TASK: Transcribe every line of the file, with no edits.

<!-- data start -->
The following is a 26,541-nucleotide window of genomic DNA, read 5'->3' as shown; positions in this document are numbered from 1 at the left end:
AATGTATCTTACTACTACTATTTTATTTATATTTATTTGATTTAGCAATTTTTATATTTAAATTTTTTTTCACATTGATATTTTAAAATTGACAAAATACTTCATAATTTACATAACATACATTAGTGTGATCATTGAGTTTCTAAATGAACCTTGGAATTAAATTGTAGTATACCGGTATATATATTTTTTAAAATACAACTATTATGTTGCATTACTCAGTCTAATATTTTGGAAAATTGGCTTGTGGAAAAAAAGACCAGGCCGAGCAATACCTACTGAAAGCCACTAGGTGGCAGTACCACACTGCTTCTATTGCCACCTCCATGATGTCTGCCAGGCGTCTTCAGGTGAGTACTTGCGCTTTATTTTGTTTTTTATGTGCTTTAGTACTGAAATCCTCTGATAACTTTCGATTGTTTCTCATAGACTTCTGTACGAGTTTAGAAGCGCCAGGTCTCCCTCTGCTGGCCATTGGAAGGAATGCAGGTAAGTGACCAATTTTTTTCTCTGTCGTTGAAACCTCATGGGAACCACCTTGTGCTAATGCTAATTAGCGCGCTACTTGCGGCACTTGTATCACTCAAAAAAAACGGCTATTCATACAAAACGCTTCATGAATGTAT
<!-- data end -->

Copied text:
The following is a 26,541-nucleotide window of genomic DNA, read 5'->3' as shown; positions in this document are numbered from 1 at the left end:
AATGTATCTTACTACTACTATTTTATTTATATTTATTTGATTTAGCAATTTTTATATTTAAATTTTTTTTCACATTGATATTTTAAAATTGACAAAATACTTCATAATTTACATAACATACATTAGTGTGATCATTGAGTTTCTAAATGAACCTTGGAATTAAATTGTAGTATACCGGTATATATATTTTTTAAAATACAACTATTATGTTGCATTACTCAGTCTAATATTTTGGAAAATTGGCTTGTGGAAAAAAAGACCAGGCCGAGCAATACCTACTGAAAGCCACTAGGTGGCAGTACCACACTGCTTCTATTGCCACCTCCATGATGTCTGCCAGGCGTCTTCAGGTGAGTACTTGCGCTTTATTTTGTTTTTTATGTGCTTTAGTACTGAAATCCTCTGATAACTTTCGATTGTTTCTCATAGACTTCTGTACGAGTTTAGAAGCGCCAGGTCTCCCTCTGCTGGCCATTGGAAGGAATGCAGGTAAGTGACCAATTTTTTTCTCTGTCGTTGAAACCTCATGGGAACCACCTTGTGCTAATGCTAATTAGCGCGCTACTTGCGGCACTTGTATCACTCAAAAAAAACGGCTATTCATACAAAACGCTTCATGAATGTAT